Personal Narrative: My Narcotics Anonymous Meeting

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I attended a Narcotics Anonymous meeting, NA, on Tuesday, April 28 from 7:00 pm-8:30 pm. The meeting was held at Northeastern University’s Ell Hall. The purpose of the meeting was to give people with drug addiction a space to talk about their struggles, successes, and stories and provide a community to offer support. In the meeting I attended, the program began with several readings followed by the introductions of new comers. There was a chip ceremony where chips indicating a specific time of sobriety were given to recipients; no one received a chip at this meeting. There was a speaker at this specific meeting who shared her own struggles with addiction. After the speaker concluded, the meeting was opened and almost all people present shared…show more content…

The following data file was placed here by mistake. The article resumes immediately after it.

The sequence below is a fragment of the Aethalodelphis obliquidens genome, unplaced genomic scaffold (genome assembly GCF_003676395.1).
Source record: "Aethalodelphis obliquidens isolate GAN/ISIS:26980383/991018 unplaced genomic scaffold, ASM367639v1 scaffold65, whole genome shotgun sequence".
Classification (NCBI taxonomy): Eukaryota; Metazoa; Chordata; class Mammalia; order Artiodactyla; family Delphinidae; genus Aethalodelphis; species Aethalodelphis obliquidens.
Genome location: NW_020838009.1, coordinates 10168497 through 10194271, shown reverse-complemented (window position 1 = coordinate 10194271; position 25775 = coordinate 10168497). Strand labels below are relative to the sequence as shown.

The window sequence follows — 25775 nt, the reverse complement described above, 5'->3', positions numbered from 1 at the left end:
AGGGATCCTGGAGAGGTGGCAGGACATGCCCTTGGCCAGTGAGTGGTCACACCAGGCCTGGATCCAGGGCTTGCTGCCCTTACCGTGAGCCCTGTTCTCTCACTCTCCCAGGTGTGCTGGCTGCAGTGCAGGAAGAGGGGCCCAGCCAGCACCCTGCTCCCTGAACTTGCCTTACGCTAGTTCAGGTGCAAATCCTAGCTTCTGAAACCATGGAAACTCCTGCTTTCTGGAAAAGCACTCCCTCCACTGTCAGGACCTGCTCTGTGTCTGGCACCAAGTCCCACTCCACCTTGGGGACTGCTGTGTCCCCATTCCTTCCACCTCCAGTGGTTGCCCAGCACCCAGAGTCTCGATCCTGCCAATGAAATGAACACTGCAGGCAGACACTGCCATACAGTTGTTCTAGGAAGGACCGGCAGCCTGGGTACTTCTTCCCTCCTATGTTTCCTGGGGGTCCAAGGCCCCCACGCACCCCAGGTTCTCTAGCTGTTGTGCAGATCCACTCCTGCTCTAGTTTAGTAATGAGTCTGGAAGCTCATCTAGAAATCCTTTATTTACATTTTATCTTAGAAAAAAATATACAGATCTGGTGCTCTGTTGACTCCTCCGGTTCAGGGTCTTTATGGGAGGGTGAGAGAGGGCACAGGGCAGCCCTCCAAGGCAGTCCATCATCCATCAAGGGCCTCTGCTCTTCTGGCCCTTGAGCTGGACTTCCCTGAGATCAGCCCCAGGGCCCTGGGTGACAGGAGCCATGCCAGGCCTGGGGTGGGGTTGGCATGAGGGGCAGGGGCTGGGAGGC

There were a few of people under the age of thirty, but most were between the ages of thirty and fifty. Additionally, out of the eleven, nine appeared to be Caucasian, one middle-eastern man, and one black woman. I introduced myself when they asked for people who’s first meeting at the location it was to do so. For the rest of the meeting I simply listened. At the end I did join the circle for the closing reading. The meeting was really eye opening to experience first hand. There wasn’t any stigma present, only respect and encouragement. I also was surprised by the diversity in the group. From the stories shared, most members did not seem to be addicted to opioids nor did they seem to become addicted from an initial prescription. In an article posted by the Center for Disease Control, they report that the populations at highest risk of opioid abuse are “men, persons ages 20-64 years, non-Hispanic whites, and poor and rural populations (CDC, 2012).” These findings aligned fairly close to the group make up present at the meeting I attended, even though that was a small sample size. Although the literature may provide the greatest populations at risk, that doesn’t mean that other populations are immune to developing an opioid addiction, which was also observed by the variety of people at the
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